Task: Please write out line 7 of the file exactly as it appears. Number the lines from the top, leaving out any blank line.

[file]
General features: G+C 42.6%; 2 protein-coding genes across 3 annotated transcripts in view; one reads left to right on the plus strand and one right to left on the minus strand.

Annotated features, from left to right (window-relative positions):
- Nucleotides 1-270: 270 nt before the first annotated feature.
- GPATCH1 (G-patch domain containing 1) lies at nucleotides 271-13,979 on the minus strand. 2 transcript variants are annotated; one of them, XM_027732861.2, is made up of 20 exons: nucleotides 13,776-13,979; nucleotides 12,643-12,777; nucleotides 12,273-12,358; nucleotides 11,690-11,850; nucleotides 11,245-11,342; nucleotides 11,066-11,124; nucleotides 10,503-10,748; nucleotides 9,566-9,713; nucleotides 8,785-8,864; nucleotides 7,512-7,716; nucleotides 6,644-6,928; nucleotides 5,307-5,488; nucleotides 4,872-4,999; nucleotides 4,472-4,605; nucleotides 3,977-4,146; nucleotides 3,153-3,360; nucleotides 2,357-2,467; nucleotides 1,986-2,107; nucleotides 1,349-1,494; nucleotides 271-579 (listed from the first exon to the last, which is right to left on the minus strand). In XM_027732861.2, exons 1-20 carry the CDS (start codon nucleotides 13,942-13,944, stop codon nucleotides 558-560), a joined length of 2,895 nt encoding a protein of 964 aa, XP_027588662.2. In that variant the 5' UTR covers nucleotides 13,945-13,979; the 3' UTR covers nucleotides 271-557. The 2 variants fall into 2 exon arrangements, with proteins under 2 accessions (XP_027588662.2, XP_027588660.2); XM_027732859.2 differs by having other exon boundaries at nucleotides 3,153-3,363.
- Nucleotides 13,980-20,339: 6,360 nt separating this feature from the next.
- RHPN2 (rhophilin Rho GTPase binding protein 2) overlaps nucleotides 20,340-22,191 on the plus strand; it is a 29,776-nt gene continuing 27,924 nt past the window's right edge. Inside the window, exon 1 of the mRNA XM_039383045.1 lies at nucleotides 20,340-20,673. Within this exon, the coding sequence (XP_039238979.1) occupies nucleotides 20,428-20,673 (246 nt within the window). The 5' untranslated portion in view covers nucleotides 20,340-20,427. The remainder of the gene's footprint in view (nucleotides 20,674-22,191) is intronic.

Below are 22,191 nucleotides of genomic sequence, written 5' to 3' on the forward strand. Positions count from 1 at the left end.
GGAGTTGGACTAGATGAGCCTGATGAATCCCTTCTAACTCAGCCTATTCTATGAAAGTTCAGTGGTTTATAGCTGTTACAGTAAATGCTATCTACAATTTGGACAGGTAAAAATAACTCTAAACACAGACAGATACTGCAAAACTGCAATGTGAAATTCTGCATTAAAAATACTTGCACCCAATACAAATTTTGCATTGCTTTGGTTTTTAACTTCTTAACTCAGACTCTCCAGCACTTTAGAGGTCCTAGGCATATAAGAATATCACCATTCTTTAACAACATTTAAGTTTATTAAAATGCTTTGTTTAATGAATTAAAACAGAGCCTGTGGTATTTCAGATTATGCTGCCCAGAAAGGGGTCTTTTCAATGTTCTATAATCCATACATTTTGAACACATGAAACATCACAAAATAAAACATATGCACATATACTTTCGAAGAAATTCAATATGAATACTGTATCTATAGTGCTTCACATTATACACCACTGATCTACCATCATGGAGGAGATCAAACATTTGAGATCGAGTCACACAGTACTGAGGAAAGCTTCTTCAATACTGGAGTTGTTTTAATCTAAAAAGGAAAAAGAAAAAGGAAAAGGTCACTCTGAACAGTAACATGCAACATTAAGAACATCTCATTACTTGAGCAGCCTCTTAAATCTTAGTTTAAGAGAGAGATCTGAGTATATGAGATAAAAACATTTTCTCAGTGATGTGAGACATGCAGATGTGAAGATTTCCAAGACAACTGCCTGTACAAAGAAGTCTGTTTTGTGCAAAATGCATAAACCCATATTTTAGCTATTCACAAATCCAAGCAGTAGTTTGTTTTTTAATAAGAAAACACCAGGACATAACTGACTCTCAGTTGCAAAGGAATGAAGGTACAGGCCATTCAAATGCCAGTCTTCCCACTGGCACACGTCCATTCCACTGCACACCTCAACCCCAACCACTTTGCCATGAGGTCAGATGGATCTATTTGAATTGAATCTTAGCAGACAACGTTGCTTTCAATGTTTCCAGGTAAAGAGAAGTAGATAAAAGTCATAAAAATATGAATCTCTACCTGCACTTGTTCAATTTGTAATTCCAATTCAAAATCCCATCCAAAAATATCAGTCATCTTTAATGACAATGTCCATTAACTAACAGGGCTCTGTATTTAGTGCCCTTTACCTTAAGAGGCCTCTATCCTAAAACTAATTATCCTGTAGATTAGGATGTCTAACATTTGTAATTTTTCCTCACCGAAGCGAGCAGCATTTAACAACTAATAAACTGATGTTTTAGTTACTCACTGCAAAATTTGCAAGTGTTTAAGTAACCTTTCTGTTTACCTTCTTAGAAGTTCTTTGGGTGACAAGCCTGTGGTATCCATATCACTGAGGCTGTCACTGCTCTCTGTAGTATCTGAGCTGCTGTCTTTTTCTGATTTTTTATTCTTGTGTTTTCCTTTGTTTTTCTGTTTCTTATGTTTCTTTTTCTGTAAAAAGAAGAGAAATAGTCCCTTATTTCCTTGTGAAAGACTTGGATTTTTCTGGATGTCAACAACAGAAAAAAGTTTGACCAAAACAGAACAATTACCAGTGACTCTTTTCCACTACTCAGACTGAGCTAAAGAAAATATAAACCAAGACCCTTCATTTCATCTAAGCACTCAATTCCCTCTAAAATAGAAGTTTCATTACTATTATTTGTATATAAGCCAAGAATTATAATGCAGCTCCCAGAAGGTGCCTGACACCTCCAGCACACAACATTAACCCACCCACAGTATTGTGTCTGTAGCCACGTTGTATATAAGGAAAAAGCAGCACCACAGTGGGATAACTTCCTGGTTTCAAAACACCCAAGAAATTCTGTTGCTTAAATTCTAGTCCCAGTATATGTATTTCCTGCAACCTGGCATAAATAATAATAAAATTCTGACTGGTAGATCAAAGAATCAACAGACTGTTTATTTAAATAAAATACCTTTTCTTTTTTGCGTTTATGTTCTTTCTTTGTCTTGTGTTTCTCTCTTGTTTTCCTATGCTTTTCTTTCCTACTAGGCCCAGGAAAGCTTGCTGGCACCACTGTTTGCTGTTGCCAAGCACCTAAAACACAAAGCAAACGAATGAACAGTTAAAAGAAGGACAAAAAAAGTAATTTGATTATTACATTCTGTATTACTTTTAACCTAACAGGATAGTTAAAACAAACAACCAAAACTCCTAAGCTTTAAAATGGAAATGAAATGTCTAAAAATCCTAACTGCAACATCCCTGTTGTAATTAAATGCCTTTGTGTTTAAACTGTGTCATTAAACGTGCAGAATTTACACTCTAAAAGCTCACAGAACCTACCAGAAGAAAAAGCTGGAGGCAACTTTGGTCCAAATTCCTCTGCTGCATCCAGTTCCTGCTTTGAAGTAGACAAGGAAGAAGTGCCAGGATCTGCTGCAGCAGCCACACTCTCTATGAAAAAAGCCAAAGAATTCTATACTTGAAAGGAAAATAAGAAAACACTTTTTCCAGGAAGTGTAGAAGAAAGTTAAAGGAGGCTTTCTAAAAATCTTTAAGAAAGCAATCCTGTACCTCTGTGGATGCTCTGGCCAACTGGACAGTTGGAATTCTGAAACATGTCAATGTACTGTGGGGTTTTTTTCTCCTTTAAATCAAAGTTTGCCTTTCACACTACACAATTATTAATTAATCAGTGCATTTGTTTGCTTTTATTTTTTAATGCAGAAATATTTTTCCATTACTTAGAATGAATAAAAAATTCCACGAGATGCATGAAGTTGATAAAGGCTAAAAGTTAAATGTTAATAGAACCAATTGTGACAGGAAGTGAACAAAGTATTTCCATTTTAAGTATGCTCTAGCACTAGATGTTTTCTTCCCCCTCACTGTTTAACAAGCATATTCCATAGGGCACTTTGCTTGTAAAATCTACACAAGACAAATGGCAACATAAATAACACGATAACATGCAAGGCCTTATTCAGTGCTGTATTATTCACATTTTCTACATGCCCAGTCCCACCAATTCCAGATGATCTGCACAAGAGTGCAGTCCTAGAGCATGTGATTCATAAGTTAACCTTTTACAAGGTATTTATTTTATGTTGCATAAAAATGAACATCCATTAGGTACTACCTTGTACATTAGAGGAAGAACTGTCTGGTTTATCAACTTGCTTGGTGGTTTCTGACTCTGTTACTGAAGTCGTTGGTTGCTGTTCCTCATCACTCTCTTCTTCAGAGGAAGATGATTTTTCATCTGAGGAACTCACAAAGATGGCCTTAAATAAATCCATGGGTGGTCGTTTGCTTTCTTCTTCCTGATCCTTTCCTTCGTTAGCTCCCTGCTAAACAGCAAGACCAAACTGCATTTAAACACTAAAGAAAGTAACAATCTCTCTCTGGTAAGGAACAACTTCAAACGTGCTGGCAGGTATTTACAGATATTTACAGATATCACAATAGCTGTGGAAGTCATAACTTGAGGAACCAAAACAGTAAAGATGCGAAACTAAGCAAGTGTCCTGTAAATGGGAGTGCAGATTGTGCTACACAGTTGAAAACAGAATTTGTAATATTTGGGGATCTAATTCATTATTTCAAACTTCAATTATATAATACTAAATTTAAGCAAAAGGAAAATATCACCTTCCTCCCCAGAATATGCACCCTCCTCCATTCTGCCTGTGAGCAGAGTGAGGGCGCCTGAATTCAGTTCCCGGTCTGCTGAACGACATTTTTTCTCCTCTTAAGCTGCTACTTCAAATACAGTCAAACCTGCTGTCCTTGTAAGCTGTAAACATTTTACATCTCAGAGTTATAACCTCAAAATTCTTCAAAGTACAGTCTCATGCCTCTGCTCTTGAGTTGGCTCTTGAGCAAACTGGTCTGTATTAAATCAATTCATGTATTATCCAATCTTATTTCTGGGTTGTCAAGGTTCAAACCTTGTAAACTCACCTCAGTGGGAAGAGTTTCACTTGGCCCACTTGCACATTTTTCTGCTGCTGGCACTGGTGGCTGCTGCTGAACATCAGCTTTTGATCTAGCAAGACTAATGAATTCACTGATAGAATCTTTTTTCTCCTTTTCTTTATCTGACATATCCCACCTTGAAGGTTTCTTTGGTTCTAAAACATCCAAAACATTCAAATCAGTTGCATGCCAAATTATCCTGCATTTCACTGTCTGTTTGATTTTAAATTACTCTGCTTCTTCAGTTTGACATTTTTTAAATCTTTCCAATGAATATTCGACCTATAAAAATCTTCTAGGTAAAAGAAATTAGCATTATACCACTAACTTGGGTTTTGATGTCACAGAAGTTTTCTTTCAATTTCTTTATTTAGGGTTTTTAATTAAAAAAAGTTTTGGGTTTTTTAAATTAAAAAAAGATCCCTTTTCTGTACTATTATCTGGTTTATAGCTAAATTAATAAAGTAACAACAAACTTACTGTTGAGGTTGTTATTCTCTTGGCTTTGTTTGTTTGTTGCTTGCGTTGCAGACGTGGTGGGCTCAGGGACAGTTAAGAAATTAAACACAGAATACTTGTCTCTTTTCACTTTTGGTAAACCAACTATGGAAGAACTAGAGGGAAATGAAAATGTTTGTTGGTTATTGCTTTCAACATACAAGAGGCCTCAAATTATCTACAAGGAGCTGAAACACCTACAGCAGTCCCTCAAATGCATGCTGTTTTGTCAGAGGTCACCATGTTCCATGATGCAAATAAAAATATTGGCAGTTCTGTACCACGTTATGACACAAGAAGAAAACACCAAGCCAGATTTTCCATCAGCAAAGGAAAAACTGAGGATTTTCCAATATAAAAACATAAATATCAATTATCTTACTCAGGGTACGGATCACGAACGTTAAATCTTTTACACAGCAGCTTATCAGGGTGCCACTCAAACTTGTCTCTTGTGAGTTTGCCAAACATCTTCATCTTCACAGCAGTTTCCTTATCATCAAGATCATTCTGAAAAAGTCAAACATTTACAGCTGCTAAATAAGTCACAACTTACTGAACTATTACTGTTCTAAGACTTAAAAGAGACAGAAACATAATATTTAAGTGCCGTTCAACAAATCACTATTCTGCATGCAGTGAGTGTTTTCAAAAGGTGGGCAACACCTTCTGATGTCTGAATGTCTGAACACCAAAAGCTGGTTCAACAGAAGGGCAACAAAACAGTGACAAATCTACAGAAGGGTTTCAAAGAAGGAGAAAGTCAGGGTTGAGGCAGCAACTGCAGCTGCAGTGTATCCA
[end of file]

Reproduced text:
Below are 22,191 nucleotides of genomic sequence, written 5' to 3' on the forward strand. Positions count from 1 at the left end.